Paraguayan Senate rejects the request to challenge the Minister of Education

Paraguayan Senate rejects the request to challenge the Minister of Education

The Chamber of Senators of Paraguay decided on Thursday to reject the request of interpellation to the Education Minister, Eduardo Petta, to explain the reasons for the lack of teachers in about 2,000 public education centers, two months after the beginning of the classes.

The request came from the National Federation of Secondary Students (Fenaes), which last Wednesday processed this petition before Congress to demand explanations from Petta about the deficiencies of the education system.

The proposal needed 23 votes to get ahead, but only 20 senators spoke in favor of challenging Petta, including the president of the Chamber, Silvio Ovelar, and Senator Enrique Bacchetta, both of the Colorado Party government, as the minister.

During the treatment, Bachetta proposed that Petta could answer the questions of the benches in writing, but his initiative did not prosper either.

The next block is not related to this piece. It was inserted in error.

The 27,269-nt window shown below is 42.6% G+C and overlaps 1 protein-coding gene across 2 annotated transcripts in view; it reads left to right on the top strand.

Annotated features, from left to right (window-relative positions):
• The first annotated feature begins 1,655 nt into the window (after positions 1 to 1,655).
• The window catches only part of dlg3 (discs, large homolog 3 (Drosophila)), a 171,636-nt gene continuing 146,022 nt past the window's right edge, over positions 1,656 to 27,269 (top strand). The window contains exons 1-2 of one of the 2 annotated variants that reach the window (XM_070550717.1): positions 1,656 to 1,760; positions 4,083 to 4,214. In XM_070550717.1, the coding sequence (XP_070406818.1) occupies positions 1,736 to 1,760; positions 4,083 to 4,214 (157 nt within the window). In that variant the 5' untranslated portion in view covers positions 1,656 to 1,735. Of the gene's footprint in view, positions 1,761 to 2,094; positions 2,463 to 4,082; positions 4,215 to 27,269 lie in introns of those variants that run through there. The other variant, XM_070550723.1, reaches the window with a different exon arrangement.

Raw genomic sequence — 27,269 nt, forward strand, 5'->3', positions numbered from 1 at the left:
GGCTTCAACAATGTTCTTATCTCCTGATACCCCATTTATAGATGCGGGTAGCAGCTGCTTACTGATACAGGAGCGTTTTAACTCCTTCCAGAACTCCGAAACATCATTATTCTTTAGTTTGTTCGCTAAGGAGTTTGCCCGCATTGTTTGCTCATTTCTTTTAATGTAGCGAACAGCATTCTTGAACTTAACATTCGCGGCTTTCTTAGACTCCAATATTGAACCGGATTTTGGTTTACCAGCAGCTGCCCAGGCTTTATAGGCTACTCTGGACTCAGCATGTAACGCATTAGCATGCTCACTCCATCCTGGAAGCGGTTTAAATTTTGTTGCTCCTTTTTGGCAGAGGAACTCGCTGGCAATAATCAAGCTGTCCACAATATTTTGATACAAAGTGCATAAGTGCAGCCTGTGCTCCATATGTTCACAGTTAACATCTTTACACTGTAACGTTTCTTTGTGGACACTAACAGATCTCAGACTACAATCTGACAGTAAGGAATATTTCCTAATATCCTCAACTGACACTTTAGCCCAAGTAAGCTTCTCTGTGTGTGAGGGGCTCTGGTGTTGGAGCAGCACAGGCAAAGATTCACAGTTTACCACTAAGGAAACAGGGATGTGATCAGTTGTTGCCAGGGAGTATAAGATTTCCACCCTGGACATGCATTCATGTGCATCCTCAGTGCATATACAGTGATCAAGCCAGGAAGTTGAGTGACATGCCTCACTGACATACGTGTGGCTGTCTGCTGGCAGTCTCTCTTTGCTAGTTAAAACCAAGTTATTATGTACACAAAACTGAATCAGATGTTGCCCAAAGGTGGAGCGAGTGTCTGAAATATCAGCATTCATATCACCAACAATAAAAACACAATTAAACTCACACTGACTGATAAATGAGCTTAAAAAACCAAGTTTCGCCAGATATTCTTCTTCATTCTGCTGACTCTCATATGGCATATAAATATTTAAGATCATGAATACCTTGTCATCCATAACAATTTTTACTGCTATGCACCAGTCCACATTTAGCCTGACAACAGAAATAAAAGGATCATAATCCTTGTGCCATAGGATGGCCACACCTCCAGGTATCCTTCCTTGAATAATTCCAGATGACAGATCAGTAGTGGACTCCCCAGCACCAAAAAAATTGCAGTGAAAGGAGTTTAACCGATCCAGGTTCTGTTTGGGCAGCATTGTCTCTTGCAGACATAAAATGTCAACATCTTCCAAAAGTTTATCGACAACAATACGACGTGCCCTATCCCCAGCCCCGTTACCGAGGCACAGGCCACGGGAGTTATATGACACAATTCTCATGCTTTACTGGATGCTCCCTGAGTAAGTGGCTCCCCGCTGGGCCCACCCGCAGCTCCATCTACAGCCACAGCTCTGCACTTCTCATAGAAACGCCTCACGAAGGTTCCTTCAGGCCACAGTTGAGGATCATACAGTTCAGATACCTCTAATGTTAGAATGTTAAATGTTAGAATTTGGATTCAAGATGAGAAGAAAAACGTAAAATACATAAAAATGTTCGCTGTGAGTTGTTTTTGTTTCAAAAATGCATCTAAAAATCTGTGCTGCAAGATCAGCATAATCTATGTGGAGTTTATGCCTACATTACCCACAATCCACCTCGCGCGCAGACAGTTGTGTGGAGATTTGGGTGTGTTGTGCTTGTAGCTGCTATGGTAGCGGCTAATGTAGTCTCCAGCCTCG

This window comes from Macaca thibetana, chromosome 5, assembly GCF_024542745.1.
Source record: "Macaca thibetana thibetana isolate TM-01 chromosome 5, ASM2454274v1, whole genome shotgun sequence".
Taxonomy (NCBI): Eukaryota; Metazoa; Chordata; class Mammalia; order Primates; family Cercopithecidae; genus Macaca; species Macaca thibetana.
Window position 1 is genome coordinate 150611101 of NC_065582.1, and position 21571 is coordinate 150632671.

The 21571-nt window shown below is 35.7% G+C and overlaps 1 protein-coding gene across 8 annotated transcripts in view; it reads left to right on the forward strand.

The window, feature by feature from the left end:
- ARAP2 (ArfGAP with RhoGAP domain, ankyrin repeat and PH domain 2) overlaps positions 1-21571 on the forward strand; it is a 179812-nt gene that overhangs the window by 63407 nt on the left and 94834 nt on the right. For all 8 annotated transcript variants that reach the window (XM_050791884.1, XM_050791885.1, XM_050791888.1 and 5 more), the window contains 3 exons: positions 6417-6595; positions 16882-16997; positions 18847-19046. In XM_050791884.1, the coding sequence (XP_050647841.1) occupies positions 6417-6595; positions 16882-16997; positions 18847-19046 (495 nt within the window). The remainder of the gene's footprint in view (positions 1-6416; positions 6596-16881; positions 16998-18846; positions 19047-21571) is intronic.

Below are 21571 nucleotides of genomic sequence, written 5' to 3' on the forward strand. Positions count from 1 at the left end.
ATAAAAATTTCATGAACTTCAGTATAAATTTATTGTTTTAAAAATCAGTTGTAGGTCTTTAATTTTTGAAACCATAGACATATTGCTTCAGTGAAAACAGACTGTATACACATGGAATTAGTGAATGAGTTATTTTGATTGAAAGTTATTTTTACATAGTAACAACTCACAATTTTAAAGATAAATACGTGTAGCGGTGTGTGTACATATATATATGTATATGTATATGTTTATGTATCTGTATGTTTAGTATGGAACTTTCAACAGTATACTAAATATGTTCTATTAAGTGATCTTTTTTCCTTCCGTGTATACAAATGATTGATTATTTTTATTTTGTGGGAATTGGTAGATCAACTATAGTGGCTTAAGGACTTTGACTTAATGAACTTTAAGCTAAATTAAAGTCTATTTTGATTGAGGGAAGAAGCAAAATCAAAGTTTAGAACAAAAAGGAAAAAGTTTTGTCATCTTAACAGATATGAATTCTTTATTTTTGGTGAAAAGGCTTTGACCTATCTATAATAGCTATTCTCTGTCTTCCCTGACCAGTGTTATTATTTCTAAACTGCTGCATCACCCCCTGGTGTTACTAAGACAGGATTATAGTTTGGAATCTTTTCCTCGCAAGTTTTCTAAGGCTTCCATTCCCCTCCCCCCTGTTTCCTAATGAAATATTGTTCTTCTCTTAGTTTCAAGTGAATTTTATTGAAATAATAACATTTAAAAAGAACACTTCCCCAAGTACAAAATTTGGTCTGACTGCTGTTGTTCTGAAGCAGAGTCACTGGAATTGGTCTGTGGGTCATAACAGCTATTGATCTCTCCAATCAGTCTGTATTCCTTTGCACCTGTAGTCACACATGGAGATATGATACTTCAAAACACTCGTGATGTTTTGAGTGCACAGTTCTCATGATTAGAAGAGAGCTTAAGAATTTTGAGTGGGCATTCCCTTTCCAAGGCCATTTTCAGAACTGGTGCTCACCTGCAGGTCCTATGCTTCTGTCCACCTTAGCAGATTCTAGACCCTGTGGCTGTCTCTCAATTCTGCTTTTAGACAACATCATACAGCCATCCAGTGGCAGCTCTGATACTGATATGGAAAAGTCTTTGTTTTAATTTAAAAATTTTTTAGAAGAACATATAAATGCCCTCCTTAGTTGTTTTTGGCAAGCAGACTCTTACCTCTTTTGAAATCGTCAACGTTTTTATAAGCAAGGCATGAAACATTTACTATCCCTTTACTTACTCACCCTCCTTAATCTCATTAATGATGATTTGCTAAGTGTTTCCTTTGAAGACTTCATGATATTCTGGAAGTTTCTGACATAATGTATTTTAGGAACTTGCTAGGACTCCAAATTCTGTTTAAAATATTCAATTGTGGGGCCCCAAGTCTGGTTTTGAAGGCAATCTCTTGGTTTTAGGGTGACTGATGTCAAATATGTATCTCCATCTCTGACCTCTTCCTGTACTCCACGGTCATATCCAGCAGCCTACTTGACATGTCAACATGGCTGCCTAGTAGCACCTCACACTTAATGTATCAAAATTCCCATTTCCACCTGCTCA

The session also brought out the quarrels between Senator Blanca Ovelar of the Colorado Party and the Minister of Education, over the confrontation with her sister, Nancy Ovelar, a former education minister and dismissed for the fight with Petta.

The owner of the educational portfolio then accused Ovelar of being involved in a situation of conflict of interest, since her husband's company was carrying out works for the Ministry.

The senator spoke in favor of the interpellation to the minister to have the opportunity to listen to his "hollow and fallacious rhetoric."

She was also in favor of questioning the minister in Congress, Guasu Front Senator Esperanza Martínez, who recalled that the request came from "students and teachers".

"What better opportunity does the minister have to come and answer questions?" Martinez said.

However, the Senate's decision will save Petta his statement before Congress and will avoid giving explanations to the demands of students and teachers.

The students integrated into the Fenaes have been denouncing these deficiencies for days and criticizing the minister for not having calculated in advance the number of teacher retirements due to retirement, which is supposed to be one of the reasons why thousands of students have lost their class.

Petta was named in the position by the current president of the country, Mario Abdo Benítez, of the Colorado Party, with the purpose of making education "a national cause" through state policies.

The minister is being accused by the students and by the guild of inoperative and ignore the educational reality of the country.

According to data from the Economic Commission for Latin America and the Caribbean (ECLAC) for 2015, Paraguay invests 4.28% of its GDP in the education sector, below the minimum of 7% recommended by Unesco.


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